[¶17] Likewise, we find that this evidence is neither material nor is it such that a new trial would probably produce a new result. " For possession to be adverse it must be (1) under claim of ownership; (2) actual or hostile; (3) open, notorious, and visible; (4) continuous and uninterrupted for a period of ten years; (5) exclusive; and (6) peaceful." Stringer v. Robinson, 760 So.2d 6, 9 (¶ 13) (Miss. Ct. App. 1999). This new evidence only serves to impeach Slade's testimony about the payment, or nonpayment, of taxes on the Vancleave Property. This portion of Slade's testimony was relevant to the " actual or hostile" element of adverse possession. However, the chancellor found, and we affirmed, that Dean also failed to prove the

Page 474

" open, notorious, and visible" element. Thus, a new trial would not produce a different result. Accordingly, this issue is without merit.

II. Request for Damages for Frivolous Appeal

[¶18] Slade, Jackson, and Ragan have requested damages pursuant to Rule 38 of the Mississippi Rules of Appellate Procedure. Rule 38 provides that " [i]n a civil case if the Supreme Court or Court of Appeals shall determine that an appeal is frivolous, it shall award just damages and single or double costs to the appellee." We evaluate Rule 38 frivolity by reference to Rule 11 of the Mississippi Rules of Civil Procedure. Ivy v. Merchant, 666 So.2d 445, 450 (Miss. 1995). The Mississippi Supreme Court has held that " a pleading or motion is frivolous within the meaning of Rule 11 only when[,] objectively speaking, the pleader or movant has no hope of success." Ivy, 666 So.2d at 451. Further, the " inquiry into whether a party had any hope of success is an objective one to be exercised from the vantage point of a reasonable party in [the litigant's] position as it filed and pursued its claim." Id. (citation and internal quotation marks omitted).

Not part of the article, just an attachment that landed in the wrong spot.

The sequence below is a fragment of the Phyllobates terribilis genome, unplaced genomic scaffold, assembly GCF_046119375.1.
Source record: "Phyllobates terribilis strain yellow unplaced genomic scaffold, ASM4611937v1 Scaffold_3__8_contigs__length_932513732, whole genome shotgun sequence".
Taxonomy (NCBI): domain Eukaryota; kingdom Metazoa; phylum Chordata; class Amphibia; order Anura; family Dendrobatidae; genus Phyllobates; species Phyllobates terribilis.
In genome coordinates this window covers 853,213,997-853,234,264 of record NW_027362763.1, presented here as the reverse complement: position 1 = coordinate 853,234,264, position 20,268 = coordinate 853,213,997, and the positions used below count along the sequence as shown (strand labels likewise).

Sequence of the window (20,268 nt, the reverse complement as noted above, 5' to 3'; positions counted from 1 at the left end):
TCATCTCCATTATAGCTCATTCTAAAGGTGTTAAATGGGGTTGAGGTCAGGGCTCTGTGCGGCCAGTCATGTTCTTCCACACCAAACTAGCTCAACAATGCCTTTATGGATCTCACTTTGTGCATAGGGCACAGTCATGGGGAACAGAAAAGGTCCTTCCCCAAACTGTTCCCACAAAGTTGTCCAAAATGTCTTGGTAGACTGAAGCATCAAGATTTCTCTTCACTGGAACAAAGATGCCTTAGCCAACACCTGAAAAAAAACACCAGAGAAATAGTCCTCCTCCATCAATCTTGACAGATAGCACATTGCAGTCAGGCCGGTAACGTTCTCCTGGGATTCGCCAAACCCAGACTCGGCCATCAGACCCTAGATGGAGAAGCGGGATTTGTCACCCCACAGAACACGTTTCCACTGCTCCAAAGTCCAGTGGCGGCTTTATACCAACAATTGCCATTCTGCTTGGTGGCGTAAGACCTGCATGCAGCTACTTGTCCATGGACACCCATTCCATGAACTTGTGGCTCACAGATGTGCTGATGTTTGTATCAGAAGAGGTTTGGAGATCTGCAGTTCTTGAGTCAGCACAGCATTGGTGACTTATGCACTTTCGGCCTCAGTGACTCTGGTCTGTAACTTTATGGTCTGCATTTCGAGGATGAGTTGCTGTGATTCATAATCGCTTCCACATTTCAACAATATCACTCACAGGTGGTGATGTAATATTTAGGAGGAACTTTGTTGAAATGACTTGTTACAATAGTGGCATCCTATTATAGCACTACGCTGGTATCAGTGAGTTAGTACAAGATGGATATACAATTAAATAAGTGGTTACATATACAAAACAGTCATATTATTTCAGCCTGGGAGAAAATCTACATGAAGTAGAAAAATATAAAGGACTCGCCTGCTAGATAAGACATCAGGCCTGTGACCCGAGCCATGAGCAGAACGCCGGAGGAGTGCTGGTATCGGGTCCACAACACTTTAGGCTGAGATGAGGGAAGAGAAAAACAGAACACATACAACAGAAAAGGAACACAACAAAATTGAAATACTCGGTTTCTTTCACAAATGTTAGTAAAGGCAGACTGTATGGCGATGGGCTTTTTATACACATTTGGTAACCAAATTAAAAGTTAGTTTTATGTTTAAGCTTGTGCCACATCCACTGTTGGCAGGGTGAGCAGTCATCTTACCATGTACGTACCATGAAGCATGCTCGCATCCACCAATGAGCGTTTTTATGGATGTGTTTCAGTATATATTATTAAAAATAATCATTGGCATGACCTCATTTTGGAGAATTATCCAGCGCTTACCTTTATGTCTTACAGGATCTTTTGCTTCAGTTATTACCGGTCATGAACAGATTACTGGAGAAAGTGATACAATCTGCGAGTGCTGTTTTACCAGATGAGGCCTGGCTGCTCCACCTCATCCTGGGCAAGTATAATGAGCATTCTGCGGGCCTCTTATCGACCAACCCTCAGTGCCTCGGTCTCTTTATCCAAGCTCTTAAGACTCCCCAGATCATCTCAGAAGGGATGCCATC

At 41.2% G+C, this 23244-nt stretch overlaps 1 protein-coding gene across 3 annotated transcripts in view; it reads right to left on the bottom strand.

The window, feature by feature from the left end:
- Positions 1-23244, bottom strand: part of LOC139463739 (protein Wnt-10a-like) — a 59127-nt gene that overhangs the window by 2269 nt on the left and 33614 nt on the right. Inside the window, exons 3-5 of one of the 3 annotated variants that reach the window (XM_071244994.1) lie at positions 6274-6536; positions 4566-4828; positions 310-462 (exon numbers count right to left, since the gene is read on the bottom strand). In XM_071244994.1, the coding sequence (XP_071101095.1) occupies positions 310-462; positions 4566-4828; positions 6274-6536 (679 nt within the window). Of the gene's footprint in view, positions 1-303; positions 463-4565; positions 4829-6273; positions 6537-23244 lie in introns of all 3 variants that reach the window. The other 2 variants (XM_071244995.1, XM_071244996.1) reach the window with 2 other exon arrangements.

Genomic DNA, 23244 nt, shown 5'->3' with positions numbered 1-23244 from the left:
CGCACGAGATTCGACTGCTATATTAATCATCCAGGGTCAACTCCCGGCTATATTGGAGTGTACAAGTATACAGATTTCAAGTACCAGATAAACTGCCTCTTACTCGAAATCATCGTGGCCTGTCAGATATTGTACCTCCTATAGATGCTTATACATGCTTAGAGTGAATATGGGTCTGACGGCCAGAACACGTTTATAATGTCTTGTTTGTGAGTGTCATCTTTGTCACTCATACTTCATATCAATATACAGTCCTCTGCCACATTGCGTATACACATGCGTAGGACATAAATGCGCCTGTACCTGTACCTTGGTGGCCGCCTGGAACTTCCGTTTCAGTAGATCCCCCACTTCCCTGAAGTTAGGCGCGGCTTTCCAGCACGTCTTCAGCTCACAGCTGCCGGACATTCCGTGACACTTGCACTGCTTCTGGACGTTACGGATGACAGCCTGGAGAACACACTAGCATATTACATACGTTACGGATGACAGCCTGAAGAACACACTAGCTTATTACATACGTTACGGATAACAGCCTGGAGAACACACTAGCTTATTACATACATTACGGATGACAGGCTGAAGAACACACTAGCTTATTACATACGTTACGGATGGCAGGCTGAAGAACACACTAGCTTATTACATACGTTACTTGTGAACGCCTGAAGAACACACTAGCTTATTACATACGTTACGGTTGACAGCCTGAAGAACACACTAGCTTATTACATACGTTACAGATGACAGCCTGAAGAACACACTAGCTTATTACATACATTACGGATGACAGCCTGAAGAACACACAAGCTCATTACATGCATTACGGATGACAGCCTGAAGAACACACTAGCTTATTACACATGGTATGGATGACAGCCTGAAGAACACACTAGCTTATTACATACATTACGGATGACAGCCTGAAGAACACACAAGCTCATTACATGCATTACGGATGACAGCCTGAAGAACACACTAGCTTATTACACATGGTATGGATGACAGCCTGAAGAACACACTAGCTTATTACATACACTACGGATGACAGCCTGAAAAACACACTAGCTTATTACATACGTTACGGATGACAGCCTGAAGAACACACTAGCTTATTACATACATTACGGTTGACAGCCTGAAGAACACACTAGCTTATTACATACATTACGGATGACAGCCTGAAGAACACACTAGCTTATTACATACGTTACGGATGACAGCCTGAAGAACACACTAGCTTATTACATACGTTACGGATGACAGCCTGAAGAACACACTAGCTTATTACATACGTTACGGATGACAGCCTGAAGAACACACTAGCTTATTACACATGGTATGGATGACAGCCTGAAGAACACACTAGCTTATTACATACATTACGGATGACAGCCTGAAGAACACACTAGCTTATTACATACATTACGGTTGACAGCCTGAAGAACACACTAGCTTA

[¶19] We cannot say that a " reasonable party" in Dean's position would have known that his appeal had no hope of success. Further, there is nothing in the record to indicate that Dean did not act in good faith in pursuing his claims. Accordingly, we decline to impose damages, as we find this appeal was not frivolous.

[¶20] THE JUDGMENT OF THE CHANCERY COURT OF JACKSON COUNTY IS AFFIRMED. ALL COSTS OF THIS APPEAL ARE ASSESSED TO THE APPELLANT.

LEE, C.J., IRVING AND GRIFFIS, P.JJ., BARNES, ISHEE, ROBERTS, CARLTON, MAXWELL AND FAIR, JJ., CONCUR.